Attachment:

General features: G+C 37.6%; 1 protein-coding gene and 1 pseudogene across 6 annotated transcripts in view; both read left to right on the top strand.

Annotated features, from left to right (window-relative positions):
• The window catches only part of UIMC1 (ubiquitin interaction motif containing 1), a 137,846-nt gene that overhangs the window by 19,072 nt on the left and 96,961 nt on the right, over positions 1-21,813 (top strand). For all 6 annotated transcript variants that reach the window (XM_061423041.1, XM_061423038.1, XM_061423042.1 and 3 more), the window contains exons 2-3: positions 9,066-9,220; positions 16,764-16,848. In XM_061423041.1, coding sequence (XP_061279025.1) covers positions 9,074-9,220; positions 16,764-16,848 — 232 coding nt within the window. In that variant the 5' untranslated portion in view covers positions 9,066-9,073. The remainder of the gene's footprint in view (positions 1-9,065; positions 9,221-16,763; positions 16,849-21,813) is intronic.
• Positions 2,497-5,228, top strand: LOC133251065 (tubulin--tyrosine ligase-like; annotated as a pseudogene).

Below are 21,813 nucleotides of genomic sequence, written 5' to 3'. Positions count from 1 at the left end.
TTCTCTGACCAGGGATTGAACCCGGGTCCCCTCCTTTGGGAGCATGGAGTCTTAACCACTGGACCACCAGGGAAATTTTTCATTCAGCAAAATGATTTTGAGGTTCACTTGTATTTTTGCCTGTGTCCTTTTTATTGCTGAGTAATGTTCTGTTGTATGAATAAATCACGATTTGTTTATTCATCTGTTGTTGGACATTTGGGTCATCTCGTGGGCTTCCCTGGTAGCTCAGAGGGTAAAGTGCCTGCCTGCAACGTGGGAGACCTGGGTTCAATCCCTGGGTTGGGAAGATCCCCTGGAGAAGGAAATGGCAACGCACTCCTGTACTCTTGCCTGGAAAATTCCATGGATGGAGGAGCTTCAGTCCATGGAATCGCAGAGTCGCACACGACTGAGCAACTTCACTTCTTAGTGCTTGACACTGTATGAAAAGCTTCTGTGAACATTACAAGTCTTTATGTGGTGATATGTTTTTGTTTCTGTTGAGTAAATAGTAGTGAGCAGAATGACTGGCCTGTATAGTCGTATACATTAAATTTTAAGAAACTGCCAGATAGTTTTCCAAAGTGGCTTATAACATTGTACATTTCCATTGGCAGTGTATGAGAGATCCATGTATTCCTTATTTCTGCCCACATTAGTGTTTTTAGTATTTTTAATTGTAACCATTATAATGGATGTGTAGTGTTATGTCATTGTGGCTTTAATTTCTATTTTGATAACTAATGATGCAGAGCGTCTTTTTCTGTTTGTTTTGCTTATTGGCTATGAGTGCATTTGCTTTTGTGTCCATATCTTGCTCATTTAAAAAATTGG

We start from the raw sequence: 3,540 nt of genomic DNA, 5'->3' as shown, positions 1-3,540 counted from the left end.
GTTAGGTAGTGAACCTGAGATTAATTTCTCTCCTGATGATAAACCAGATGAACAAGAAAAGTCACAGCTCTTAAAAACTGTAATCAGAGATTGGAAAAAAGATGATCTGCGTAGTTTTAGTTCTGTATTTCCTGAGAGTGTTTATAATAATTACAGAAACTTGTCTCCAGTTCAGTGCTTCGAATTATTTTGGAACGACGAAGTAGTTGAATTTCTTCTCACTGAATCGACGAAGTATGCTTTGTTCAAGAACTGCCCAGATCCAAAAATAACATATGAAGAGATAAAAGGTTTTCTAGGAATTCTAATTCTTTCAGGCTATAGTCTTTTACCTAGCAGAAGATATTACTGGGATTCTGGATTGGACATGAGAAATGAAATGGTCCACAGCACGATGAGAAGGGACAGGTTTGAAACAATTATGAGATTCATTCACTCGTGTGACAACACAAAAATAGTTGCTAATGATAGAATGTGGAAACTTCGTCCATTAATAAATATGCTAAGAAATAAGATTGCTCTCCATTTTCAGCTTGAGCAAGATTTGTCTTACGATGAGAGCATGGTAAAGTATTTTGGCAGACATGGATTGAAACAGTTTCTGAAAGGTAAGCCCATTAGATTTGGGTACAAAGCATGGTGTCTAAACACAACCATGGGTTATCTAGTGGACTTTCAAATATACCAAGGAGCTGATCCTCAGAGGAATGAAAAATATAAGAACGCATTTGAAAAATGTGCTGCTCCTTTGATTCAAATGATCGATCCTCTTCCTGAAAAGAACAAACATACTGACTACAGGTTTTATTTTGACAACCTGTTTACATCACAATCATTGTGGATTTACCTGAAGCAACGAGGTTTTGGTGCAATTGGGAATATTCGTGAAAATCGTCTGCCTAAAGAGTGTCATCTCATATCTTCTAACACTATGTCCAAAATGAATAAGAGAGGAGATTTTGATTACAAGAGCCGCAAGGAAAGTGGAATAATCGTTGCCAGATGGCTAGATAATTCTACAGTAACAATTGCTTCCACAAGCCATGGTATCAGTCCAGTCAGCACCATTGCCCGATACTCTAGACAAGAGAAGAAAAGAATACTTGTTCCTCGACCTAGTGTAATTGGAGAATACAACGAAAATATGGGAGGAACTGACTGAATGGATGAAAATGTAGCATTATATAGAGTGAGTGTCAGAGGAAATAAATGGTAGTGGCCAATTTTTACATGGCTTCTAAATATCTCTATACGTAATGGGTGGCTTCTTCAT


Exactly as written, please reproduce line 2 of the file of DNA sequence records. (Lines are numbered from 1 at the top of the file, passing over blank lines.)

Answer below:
Annotated features, from left to right (window-relative positions):